Director Ridley Scott struggles to deliver a clean and enjoyable retelling of the story of Patrizia Reggiani and Maurizio Gucci. As a result, “House of Gucci” fails to reach its potential as a movie about one of the greatest crimes in the history of the fashion industry.
Ridley Scott’s “House of Gucci” exudes the opulence and style that the Gucci name has become so synonymous with, but it struggles to tell an engaging story over its lengthy two-hour, 38-minute run time.
Moments of real talent in design, directing and acting are stretched thin over this movie that feels too big to support its own weight. “House of Gucci” is an experience that will leave those fascinated by the story behind one of the world’s biggest fashion brands, but sadly nothing more.
The film follows Patrizia Gucci, née Reggiani (Lady Gaga) and her husband, Maurizio Gucci (Adam Driver), through the ’70s and ’80s as they navigate the difficult politics surrounding their involvement with the renowned Gucci brand.
The company — owned jointly by Maurizio’s father, Rodolfo Gucci (Jeremy Irons), and his uncle, Aldo Gucci (Al Pacino) — is slowly revealed to carry different meanings for Maurizio and his wife. For Maurizio, it’s his birthright and responsibility to uphold its integrity and authenticity as an ongoing body of designer artwork in a world of knockoffs and fast fashion. Patrizia, however, sees the Gucci name as her ticket to wealth and power, and her ambitions lead her to making deadly decisions.
Most of the problems with the film are rooted in its pacing. The first half of it feels like nothing but exposition, painting an unnecessarily detailed picture of the Gucci family. An arc in the first act wherein Maurizio becomes estranged from his father due to his marriage to Patrizia feels meaningless after their reconciliation by the end of the very same act.
Aldo Gucci’s son, the cartoonishly dim-witted Paolo (Jared Leto), steals nearly every scene he appears in, and not in a good way. Leto imbues the character with his signature over-the-top acting style, simultaneously giving everything he has to his role and taking from the immersion by trying so hard to appear prominent and noteworthy. He speaks in the most exaggerated Italian accent and behaves more flamboyantly than any other Gucci, such as in a scene in which he urinates on a priceless scarf designed by his uncle because he received unsolicited criticism from him.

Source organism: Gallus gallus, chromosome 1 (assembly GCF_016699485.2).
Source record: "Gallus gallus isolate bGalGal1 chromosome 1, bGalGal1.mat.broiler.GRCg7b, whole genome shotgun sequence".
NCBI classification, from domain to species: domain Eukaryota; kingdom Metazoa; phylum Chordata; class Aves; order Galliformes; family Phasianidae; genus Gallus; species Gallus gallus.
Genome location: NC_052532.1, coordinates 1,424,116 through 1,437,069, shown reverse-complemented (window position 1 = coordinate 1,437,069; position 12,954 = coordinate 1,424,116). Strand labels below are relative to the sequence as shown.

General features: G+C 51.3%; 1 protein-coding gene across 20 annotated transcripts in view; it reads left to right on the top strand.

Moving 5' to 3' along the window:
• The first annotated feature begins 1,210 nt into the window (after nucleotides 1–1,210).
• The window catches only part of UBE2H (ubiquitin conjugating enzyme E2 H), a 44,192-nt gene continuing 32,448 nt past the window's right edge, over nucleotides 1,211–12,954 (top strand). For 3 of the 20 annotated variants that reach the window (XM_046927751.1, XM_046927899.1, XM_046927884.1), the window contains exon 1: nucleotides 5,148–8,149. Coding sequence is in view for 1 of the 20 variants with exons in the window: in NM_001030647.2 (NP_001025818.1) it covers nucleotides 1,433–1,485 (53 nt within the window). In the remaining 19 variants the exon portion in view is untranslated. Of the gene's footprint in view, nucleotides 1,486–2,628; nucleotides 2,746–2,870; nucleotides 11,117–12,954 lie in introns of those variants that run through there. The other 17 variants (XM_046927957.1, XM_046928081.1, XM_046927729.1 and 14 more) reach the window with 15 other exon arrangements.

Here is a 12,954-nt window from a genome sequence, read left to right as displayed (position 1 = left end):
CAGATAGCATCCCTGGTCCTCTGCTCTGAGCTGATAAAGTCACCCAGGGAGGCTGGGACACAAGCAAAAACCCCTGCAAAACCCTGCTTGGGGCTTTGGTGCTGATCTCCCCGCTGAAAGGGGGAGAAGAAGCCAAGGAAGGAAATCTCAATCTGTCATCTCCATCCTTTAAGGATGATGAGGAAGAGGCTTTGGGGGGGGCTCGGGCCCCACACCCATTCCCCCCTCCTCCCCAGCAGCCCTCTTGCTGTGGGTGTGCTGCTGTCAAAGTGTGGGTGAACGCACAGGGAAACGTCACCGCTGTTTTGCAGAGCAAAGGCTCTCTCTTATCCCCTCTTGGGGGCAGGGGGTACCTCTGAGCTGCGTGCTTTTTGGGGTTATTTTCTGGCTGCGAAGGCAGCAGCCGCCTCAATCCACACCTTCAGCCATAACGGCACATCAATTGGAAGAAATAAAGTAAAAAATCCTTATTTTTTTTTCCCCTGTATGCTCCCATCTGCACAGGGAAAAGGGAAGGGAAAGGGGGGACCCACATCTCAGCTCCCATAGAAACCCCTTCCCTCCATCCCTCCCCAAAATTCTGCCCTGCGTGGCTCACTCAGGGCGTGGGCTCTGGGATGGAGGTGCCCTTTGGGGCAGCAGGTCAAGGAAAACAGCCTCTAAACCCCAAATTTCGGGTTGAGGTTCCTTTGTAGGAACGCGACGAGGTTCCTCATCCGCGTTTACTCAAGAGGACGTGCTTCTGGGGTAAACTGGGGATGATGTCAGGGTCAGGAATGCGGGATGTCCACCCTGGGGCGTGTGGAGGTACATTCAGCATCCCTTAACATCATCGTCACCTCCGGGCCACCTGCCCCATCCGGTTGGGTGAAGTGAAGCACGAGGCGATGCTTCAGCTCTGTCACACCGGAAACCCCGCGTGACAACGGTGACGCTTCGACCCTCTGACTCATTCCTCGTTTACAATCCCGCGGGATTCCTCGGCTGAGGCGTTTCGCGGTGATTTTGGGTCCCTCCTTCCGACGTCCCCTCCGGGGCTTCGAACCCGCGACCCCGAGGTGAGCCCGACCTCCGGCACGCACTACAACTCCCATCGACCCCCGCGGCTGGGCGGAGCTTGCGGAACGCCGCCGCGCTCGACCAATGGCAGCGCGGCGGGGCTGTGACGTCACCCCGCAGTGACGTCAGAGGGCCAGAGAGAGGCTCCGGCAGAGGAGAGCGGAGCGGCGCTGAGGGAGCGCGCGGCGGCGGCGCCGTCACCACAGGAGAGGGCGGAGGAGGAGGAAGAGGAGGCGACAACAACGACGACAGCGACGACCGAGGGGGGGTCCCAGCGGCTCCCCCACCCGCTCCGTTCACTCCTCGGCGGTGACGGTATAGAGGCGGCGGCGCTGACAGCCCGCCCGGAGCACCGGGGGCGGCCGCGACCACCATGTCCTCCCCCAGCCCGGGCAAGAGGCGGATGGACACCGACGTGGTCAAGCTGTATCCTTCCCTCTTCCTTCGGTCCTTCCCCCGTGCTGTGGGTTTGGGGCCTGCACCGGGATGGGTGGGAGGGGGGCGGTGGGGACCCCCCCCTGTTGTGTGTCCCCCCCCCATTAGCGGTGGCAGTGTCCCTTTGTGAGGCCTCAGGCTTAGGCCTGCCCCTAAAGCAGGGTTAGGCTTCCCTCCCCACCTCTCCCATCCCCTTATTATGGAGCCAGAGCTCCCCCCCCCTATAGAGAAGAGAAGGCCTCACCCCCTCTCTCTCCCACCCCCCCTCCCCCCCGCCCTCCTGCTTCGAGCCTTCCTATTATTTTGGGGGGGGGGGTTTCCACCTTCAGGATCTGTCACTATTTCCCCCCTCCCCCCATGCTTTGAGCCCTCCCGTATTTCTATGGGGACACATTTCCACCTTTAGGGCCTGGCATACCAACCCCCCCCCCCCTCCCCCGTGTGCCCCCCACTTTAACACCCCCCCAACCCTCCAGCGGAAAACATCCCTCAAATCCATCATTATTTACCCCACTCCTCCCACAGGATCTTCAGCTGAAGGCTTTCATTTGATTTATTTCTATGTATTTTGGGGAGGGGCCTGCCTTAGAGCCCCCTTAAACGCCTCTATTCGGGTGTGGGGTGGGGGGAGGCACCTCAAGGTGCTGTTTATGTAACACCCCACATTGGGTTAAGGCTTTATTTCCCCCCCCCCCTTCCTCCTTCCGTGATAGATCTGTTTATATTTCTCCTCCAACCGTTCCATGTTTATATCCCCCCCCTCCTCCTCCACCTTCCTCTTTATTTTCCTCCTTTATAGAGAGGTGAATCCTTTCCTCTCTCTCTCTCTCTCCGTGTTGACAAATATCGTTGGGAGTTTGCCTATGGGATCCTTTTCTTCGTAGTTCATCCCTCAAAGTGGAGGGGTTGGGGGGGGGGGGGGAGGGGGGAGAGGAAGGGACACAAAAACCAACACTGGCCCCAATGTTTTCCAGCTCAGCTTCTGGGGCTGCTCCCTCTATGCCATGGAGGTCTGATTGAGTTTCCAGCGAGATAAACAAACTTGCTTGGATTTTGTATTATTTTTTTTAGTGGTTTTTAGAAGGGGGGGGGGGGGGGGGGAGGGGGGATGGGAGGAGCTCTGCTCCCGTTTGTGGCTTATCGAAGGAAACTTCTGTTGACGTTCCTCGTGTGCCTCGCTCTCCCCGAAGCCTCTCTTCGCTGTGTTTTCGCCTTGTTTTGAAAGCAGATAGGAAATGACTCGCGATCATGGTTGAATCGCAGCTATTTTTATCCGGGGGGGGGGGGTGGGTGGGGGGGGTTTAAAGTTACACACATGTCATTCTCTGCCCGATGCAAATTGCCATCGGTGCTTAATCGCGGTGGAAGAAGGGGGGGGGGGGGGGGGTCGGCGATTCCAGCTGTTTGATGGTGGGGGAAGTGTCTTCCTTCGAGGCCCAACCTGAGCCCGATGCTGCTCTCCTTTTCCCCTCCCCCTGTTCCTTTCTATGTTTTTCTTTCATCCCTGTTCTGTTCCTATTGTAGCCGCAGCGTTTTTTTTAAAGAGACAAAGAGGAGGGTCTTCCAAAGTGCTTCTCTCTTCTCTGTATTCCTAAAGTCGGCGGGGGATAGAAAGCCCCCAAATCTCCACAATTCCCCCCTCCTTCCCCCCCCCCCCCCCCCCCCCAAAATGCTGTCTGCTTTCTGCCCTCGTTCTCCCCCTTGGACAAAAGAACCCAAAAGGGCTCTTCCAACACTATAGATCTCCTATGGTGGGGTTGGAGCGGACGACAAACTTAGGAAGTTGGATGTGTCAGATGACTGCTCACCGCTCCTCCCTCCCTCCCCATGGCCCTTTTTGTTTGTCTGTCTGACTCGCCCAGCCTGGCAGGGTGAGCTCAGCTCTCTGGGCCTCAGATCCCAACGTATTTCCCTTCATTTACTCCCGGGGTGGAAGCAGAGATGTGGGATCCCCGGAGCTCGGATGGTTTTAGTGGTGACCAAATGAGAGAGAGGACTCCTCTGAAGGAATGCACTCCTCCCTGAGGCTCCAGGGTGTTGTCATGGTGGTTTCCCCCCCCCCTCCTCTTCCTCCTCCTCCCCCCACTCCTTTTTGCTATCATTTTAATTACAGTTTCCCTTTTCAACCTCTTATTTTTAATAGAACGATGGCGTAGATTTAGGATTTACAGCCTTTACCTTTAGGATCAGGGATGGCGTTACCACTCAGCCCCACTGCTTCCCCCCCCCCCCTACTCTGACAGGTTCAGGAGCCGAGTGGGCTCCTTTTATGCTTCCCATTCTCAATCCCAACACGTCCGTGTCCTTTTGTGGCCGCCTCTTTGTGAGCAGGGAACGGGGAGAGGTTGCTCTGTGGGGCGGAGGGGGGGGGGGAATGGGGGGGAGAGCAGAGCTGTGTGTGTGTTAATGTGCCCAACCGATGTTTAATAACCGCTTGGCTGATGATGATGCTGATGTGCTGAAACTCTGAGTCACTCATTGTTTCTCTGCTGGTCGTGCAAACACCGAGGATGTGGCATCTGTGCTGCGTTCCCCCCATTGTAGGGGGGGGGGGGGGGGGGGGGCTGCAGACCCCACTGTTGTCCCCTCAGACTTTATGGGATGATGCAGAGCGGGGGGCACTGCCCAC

The movie’s soundtrack is laden with setting-appropriate pop music. This is a choice that’s worked well for other period pieces released this year (see “Cruella” or “Last Night in Soho”), but those films all used the music as a tool to accentuate their humor or drama. However, in a serious crime-drama biopic like “House of Gucci,”
, the soundtrack seems more like it’s solely there to remind you that you’re watching a movie set in the past. George Michael’s “Faith” feels completely inappropriate over Maurizio and Patrizia’s wedding, and “It’s the Most Wonderful Time of the Year” left me perplexed as it played during a scene set in Switzerland that was admittedly snowy but completely unrelated to Christmas in any shape or form. The only emotion these moments evoked from me was a longing for a well-composed score in their place.
Thankfully for a film about a behemoth fashion house, there were two aspects that felt completely exceptional: the costumes and the set designs. The outfits not only grounded the characters in their respective times and places
, but were also beautiful and unique, as though they were designed by the very architects of the Gucci name. Further compounding the lavish atmosphere, every single set seemed emblematic of the near-royalty lifestyle of these massive fashion moguls. The homes of Maurizio, Aldo and Rodolfo each felt like extensions of their own characters — , so Italian and sophisticated and dignified.
“House of Gucci” feels like an embarrassing misstep for Ridley Scott, especially after the critical success of “The Last Duel” earlier this year. Despite of the dazzling visuals and gratifying performances from Driver and Gaga, the film unfortunately just isn’t good enough to spend $15 and three hours at a movie theater for.